Guillermo again weakened to a tropical depression at 1200 UTC 15 August and became extratropical near 0000 UTC 16 August. The extratropical low recurved across the North Pacific, moving to a position about 500 n mi west of Vancouver Island, British Columbia, on 19 August. The low persisted for a few days longer, slowly moving to within 300 n mi of the coast of northern California before being absorbed by a larger extratropical cyclone on 24 August.

Best-track records show Hurricane Linda in September 1997 with maximum sustained winds of 160 kt and Hurricane Ava in 1973 with maximum sustained winds of 140 kt. Since 1966, these are the only eastern Pacific hurricanes on record with winds as strong as, or stronger than, Guillermo.

Aircraft reconnaissance data were provided by the National Oceanic and Atmospheric Administration (NOAA) Hurricane Research Division from P-3 aircraft conducting a vortex motion and evolution experiment on 2 and 3 August. Several global positioning system (GPS) dropwindsondes were released from the 700-mb level within the eyewall of Guillermo. For the first time, wind data with relatively high vertical resolution were measured and reported from flight level all the way down to within a few meters of the surface within the eyewall of a major hurricane. Profiles of wind speed versus altitude showed considerable variations among the individual “drops.” A figure showing a profile from one of the GPS sondes dropped within the eyewall of Hurricane Erika is presented in the companion Atlantic hurricane season summary in this journal. GPS sonde data are expected to improve our understanding of the vertical structure of the wind field in and around a tropical cyclone.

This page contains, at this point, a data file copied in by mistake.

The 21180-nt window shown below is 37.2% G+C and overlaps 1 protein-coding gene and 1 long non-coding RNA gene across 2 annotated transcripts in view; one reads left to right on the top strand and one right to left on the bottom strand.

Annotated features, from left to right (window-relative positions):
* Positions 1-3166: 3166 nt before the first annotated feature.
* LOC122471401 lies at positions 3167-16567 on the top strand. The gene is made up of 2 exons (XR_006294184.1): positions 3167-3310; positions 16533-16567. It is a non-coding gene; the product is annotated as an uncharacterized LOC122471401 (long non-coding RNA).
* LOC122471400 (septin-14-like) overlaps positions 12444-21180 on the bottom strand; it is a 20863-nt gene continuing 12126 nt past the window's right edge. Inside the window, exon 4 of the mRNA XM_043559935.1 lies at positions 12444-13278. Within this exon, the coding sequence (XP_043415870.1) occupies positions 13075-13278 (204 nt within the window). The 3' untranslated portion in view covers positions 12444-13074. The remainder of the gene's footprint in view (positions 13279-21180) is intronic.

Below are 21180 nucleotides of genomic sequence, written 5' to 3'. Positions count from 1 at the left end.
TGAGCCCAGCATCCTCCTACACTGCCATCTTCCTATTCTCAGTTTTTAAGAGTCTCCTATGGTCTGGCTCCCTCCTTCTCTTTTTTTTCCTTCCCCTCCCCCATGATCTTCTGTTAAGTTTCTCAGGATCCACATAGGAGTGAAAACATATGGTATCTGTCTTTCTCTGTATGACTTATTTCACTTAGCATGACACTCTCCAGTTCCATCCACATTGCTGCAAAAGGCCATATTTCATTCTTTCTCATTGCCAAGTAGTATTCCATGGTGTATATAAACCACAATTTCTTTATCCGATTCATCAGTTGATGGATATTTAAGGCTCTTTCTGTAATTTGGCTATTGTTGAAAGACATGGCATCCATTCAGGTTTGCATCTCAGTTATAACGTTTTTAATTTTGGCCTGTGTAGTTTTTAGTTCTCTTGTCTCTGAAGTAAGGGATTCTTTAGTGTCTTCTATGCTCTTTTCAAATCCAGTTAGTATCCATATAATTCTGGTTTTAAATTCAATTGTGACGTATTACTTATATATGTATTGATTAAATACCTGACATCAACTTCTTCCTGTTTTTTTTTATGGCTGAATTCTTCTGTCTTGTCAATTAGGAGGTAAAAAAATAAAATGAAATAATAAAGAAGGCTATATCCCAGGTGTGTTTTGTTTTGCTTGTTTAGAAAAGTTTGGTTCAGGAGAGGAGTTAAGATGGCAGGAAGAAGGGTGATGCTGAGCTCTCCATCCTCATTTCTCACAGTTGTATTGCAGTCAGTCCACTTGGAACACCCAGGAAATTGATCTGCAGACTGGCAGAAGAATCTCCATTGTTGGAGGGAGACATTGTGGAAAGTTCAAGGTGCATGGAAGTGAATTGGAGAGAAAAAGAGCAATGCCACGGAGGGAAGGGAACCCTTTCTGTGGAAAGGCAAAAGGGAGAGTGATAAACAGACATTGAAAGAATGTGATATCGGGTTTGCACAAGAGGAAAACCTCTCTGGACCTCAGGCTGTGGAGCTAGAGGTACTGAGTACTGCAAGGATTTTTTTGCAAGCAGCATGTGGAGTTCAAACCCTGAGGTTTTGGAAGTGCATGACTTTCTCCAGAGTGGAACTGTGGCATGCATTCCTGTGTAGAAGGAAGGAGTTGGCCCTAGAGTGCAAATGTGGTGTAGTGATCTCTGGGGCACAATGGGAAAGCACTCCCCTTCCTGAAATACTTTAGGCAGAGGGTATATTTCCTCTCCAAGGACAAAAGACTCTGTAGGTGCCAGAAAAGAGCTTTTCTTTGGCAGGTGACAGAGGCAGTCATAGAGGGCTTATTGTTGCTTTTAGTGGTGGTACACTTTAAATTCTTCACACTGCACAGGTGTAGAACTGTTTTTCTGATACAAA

h. Tropical Storm Hilda, 9–15 August